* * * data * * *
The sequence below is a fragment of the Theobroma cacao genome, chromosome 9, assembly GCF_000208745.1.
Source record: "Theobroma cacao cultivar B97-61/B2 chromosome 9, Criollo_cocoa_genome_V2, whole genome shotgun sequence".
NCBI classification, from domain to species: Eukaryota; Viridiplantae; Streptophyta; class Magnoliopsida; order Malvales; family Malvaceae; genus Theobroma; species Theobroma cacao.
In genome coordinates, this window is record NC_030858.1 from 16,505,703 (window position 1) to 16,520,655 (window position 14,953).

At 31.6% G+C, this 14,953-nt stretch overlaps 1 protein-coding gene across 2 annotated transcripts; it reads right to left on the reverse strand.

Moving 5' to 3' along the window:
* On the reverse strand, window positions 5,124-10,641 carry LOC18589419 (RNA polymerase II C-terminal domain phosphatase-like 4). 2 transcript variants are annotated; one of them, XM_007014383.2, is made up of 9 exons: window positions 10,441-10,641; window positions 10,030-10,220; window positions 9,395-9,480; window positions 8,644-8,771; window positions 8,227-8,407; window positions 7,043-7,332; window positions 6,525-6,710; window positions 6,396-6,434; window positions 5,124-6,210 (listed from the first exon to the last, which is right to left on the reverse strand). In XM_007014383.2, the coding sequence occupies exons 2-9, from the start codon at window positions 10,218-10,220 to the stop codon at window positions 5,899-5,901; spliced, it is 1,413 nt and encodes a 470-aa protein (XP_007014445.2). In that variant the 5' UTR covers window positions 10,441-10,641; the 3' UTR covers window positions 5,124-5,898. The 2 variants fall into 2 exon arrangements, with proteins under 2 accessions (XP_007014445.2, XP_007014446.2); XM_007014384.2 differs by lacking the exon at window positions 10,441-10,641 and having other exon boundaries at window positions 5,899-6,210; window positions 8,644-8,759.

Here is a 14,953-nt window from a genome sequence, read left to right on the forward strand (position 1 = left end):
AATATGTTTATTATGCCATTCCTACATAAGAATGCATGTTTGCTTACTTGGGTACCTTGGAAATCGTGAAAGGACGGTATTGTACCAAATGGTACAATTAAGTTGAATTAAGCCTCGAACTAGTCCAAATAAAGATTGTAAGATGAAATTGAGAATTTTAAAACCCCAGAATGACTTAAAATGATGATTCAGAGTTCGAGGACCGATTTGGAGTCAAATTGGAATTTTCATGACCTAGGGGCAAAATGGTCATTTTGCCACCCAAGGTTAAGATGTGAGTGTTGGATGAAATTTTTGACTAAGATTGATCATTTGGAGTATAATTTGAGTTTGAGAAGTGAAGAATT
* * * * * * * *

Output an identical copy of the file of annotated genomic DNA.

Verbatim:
The sequence below is a fragment of the Theobroma cacao genome, chromosome 9, assembly GCF_000208745.1.
Source record: "Theobroma cacao cultivar B97-61/B2 chromosome 9, Criollo_cocoa_genome_V2, whole genome shotgun sequence".
NCBI classification, from domain to species: Eukaryota; Viridiplantae; Streptophyta; class Magnoliopsida; order Malvales; family Malvaceae; genus Theobroma; species Theobroma cacao.
In genome coordinates, this window is record NC_030858.1 from 16,505,703 (window position 1) to 16,520,655 (window position 14,953).

At 31.6% G+C, this 14,953-nt stretch overlaps 1 protein-coding gene across 2 annotated transcripts; it reads right to left on the reverse strand.

Moving 5' to 3' along the window:
* On the reverse strand, window positions 5,124-10,641 carry LOC18589419 (RNA polymerase II C-terminal domain phosphatase-like 4). 2 transcript variants are annotated; one of them, XM_007014383.2, is made up of 9 exons: window positions 10,441-10,641; window positions 10,030-10,220; window positions 9,395-9,480; window positions 8,644-8,771; window positions 8,227-8,407; window positions 7,043-7,332; window positions 6,525-6,710; window positions 6,396-6,434; window positions 5,124-6,210 (listed from the first exon to the last, which is right to left on the reverse strand). In XM_007014383.2, the coding sequence occupies exons 2-9, from the start codon at window positions 10,218-10,220 to the stop codon at window positions 5,899-5,901; spliced, it is 1,413 nt and encodes a 470-aa protein (XP_007014445.2). In that variant the 5' UTR covers window positions 10,441-10,641; the 3' UTR covers window positions 5,124-5,898. The 2 variants fall into 2 exon arrangements, with proteins under 2 accessions (XP_007014445.2, XP_007014446.2); XM_007014384.2 differs by lacking the exon at window positions 10,441-10,641 and having other exon boundaries at window positions 5,899-6,210; window positions 8,644-8,759.

Here is a 14,953-nt window from a genome sequence, read left to right on the forward strand (position 1 = left end):
AATATGTTTATTATGCCATTCCTACATAAGAATGCATGTTTGCTTACTTGGGTACCTTGGAAATCGTGAAAGGACGGTATTGTACCAAATGGTACAATTAAGTTGAATTAAGCCTCGAACTAGTCCAAATAAAGATTGTAAGATGAAATTGAGAATTTTAAAACCCCAGAATGACTTAAAATGATGATTCAGAGTTCGAGGACCGATTTGGAGTCAAATTGGAATTTTCATGACCTAGGGGCAAAATGGTCATTTTGCCACCCAAGGTTAAGATGTGAGTGTTGGATGAAATTTTTGACTAAGATTGATCATTTGGAGTATAATTTGAGTTTGAGAAGTGAAGAATT